Immunoaffinity purification of HLA class I molecules and peptide extraction were carried out as previously described (5). Peptides were resuspended in 100/0.1 v/v water/formic acid and analyzed by an online nano high-performance liquid chromatography–mass spectrometry system (10). Next, 15-µL injections were added onto a precolumn (Reprosil, 15 mm × 100 µm) and eluted via an analytical column (Reprosil, 20 cm × 50 μm), and peptides were resolved using a gradient of 30 min to 50% solvent B (10/90/0.1 v/v/v water/acetonitrile/formic acid). The analytical column was drawn to a tip of ∼5 μm internal diameter, and the tip functioned as the electrospray needle of the nanoelectrospray source of an LTQ FT Ultra mass spectrometer (Thermo Scientific, Bremen, Germany). All tandem mass spectra were searched against the human International Protein Index database with the database search program MASCOT version 2.2.04. Peptides with MASCOT scores <40 were discarded.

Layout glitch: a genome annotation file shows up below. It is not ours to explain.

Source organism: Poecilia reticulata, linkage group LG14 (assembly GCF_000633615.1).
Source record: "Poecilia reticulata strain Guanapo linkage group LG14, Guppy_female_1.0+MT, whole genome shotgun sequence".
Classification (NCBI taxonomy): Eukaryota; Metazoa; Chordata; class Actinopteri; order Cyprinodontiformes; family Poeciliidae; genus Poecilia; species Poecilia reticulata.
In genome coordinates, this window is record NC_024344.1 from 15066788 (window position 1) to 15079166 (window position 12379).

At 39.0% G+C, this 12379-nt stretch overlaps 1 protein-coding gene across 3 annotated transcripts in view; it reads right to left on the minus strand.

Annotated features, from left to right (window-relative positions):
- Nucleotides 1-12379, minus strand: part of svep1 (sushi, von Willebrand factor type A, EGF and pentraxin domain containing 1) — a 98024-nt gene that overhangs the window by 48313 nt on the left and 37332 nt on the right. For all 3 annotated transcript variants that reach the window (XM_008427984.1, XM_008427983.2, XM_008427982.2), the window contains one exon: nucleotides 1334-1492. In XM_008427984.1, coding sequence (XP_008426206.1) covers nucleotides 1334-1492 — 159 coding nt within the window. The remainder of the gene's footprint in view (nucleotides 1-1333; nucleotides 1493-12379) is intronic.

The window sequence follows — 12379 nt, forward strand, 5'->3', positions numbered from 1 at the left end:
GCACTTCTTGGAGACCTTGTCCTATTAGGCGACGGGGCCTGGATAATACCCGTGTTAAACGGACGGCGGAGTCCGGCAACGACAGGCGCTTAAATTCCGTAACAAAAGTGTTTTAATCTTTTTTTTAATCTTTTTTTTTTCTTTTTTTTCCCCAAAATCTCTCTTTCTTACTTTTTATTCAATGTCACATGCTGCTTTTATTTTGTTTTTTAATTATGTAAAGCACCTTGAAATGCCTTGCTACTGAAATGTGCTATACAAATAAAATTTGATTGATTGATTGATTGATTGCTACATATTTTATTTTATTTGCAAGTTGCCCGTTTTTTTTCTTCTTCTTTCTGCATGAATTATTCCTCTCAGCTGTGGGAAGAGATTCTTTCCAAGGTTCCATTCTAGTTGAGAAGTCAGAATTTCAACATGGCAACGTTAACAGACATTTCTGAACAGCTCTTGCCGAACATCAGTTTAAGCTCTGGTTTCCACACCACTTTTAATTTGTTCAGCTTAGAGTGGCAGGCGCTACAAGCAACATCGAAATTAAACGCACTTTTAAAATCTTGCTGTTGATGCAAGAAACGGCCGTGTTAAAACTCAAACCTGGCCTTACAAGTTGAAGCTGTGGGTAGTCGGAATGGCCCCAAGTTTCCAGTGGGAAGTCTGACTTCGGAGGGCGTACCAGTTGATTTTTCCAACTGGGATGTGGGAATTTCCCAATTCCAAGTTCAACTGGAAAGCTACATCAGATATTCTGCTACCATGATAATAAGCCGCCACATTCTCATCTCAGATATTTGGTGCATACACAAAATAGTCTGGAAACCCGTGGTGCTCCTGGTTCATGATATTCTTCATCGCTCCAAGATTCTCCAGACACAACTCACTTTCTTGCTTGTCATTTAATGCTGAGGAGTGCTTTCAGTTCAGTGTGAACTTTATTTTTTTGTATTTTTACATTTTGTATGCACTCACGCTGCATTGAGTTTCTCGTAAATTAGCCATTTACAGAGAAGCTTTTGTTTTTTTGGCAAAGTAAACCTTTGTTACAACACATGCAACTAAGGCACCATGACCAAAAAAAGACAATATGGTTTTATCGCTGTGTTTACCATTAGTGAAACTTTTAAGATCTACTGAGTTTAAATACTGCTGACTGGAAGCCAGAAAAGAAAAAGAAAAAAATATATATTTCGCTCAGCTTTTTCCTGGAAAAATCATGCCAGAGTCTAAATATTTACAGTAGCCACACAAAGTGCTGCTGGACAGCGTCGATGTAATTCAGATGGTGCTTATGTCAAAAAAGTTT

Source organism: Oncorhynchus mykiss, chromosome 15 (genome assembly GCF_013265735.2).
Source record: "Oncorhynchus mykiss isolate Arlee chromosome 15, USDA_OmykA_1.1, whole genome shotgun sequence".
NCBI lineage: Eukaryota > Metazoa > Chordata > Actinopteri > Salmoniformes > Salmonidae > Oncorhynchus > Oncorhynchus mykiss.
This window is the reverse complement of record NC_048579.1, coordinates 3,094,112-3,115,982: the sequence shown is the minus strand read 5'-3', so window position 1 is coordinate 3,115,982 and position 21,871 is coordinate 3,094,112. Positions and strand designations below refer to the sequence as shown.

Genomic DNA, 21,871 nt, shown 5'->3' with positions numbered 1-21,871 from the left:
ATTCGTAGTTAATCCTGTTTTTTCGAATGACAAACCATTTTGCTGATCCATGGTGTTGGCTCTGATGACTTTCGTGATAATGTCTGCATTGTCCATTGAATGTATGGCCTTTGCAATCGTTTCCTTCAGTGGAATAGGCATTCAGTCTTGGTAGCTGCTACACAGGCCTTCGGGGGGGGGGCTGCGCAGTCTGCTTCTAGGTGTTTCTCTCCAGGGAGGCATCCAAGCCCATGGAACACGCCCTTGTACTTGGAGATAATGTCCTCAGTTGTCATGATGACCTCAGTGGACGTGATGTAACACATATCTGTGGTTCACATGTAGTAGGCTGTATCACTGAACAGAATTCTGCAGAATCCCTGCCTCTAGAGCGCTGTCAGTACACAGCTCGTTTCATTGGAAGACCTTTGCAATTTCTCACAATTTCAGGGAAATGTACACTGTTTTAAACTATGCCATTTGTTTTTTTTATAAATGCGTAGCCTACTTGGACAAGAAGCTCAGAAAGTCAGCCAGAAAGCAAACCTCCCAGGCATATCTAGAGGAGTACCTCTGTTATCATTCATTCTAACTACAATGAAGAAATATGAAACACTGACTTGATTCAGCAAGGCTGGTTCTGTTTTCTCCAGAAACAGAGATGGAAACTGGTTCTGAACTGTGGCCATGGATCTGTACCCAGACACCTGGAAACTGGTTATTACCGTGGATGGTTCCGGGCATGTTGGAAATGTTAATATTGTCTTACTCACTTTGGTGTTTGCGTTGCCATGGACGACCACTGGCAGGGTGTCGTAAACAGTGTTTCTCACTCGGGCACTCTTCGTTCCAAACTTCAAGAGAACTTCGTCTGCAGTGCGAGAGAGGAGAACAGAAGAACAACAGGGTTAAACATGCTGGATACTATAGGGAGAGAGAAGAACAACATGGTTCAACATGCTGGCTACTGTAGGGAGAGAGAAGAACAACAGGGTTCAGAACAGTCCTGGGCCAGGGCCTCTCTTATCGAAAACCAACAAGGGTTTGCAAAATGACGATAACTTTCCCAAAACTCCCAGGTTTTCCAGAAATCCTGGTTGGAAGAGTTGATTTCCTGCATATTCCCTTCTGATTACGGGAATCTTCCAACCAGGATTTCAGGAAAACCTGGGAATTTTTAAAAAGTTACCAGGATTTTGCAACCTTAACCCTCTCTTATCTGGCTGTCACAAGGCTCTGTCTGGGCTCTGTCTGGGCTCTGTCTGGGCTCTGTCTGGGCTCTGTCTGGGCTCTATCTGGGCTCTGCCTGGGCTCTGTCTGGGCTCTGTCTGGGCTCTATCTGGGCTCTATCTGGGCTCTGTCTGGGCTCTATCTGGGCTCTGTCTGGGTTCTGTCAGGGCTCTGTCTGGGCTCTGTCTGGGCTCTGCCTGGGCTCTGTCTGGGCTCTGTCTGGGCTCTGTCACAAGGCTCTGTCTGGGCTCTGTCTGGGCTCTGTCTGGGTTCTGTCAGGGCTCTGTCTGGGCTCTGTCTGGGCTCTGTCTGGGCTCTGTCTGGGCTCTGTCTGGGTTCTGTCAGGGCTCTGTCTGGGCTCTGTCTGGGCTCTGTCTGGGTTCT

Fresh heparinized blood samples were obtained from 10 HLA-A*24+ patients with recent-onset type 1 diabetes and 10 HLA-A*24+ nondiabetic control subjects (Table 1). Studies were carried out with the approval of the local research ethics committee, and informed consent was obtained from all participants. HLA-A*24 genotype was identified by PCR sequence-specific primer sequencing. Peripheral blood mononuclear cells (PBMCs) were isolated fresh on density gradients (Lymphoprep; Nycomed, Oslo, Norway) and washed in RPMI-1640 with 1% penicillin/streptomycin and 2% human AB serum (all Invitrogen) twice before use.